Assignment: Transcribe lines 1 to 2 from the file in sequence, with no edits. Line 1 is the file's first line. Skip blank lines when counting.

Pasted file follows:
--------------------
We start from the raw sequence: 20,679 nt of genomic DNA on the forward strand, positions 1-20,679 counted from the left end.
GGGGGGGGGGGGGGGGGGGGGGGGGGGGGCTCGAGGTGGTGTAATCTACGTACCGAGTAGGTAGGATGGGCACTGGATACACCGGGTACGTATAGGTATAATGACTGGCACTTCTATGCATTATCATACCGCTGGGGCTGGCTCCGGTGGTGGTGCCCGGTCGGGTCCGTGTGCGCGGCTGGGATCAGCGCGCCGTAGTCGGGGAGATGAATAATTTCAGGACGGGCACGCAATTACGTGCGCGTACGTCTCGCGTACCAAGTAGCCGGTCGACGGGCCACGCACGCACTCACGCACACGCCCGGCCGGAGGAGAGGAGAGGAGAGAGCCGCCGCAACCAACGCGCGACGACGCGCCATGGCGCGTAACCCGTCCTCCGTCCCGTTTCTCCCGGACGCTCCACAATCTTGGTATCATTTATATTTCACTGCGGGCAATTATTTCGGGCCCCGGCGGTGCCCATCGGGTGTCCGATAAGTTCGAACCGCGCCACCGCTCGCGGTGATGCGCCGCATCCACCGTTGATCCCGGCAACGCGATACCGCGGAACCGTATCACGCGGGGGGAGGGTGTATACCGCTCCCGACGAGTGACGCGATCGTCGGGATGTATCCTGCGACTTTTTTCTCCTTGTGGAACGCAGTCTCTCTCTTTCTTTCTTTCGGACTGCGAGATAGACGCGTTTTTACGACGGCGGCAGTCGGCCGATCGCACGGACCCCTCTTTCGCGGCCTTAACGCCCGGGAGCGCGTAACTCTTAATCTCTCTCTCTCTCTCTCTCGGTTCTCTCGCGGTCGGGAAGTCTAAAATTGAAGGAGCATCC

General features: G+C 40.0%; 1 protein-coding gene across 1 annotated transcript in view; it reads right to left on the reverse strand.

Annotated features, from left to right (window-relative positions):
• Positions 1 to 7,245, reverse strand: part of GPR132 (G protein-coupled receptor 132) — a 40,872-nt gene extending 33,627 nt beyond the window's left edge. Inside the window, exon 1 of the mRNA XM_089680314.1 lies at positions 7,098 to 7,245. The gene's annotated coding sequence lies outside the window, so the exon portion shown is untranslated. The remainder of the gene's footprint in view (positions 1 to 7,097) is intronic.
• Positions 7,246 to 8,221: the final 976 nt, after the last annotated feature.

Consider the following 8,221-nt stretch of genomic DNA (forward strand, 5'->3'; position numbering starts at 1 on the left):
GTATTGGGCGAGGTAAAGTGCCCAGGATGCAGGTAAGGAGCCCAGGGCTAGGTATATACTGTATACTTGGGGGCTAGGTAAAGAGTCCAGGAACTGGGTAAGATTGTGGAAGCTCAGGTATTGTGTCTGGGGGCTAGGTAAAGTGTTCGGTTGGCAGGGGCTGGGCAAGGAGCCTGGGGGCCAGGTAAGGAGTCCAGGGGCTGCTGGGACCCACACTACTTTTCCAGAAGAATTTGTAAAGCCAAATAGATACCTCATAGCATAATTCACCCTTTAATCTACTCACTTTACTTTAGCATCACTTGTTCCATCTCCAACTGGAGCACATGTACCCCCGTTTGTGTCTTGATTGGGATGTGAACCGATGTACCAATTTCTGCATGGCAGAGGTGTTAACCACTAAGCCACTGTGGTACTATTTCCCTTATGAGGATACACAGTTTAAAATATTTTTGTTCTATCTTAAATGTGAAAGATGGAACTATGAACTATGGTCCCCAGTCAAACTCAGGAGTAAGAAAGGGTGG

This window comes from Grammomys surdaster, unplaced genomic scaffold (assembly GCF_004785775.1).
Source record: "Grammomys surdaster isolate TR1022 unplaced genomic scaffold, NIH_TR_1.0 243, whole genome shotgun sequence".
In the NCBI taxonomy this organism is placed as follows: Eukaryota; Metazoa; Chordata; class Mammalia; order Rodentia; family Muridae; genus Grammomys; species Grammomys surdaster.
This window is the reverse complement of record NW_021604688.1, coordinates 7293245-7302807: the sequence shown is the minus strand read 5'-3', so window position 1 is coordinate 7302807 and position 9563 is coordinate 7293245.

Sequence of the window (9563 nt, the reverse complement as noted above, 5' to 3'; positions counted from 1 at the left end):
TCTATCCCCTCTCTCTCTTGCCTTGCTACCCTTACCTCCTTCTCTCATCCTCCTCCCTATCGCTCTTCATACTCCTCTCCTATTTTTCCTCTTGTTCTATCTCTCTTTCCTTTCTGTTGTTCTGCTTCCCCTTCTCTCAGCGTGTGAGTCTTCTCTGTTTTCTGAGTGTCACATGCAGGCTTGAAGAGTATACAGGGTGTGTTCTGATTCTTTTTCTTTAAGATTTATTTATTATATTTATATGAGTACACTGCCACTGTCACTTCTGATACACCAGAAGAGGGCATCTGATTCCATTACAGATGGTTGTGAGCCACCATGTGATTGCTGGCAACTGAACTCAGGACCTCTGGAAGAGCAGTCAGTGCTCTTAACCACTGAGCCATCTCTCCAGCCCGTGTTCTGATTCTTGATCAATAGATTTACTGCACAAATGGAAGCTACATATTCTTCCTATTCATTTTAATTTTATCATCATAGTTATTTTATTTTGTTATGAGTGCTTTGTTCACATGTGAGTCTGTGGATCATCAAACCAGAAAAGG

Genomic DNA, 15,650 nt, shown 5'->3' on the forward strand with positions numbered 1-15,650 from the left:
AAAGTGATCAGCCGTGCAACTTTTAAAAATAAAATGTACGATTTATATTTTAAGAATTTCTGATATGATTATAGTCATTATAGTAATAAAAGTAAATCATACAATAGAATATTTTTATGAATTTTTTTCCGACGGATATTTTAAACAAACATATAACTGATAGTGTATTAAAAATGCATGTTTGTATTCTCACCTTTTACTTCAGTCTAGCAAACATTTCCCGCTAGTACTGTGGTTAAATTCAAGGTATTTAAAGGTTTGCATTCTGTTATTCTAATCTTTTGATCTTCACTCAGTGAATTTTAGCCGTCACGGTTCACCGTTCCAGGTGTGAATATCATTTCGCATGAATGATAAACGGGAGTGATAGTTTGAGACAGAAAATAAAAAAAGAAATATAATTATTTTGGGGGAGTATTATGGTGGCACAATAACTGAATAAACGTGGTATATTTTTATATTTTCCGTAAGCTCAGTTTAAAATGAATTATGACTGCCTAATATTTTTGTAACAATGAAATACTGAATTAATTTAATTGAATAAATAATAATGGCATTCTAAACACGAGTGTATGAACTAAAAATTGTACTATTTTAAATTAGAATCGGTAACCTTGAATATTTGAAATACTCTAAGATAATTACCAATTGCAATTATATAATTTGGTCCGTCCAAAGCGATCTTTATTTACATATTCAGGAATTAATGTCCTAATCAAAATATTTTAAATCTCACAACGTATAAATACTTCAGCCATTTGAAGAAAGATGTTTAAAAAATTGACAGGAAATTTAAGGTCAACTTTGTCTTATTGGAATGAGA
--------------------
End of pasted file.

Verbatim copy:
We start from the raw sequence: 20,679 nt of genomic DNA on the forward strand, positions 1-20,679 counted from the left end.
GGGGGGGGGGGGGGGGGGGGGGGGGGGGGCTCGAGGTGGTGTAATCTACGTACCGAGTAGGTAGGATGGGCACTGGATACACCGGGTACGTATAGGTATAATGACTGGCACTTCTATGCATTATCATACCGCTGGGGCTGGCTCCGGTGGTGGTGCCCGGTCGGGTCCGTGTGCGCGGCTGGGATCAGCGCGCCGTAGTCGGGGAGATGAATAATTTCAGGACGGGCACGCAATTACGTGCGCGTACGTCTCGCGTACCAAGTAGCCGGTCGACGGGCCACGCACGCACTCACGCACACGCCCGGCCGGAGGAGAGGAGAGGAGAGAGCCGCCGCAACCAACGCGCGACGACGCGCCATGGCGCGTAACCCGTCCTCCGTCCCGTTTCTCCCGGACGCTCCACAATCTTGGTATCATTTATATTTCACTGCGGGCAATTATTTCGGGCCCCGGCGGTGCCCATCGGGTGTCCGATAAGTTCGAACCGCGCCACCGCTCGCGGTGATGCGCCGCATCCACCGTTGATCCCGGCAACGCGATACCGCGGAACCGTATCACGCGGGGGGAGGGTGTATACCGCTCCCGACGAGTGACGCGATCGTCGGGATGTATCCTGCGACTTTTTTCTCCTTGTGGAACGCAGTCTCTCTCTTTCTTTCTTTCGGACTGCGAGATAGACGCGTTTTTACGACGGCGGCAGTCGGCCGATCGCACGGACCCCTCTTTCGCGGCCTTAACGCCCGGGAGCGCGTAACTCTTAATCTCTCTCTCTCTCTCTCTCGGTTCTCTCGCGGTCGGGAAGTCTAAAATTGAAGGAGCATCC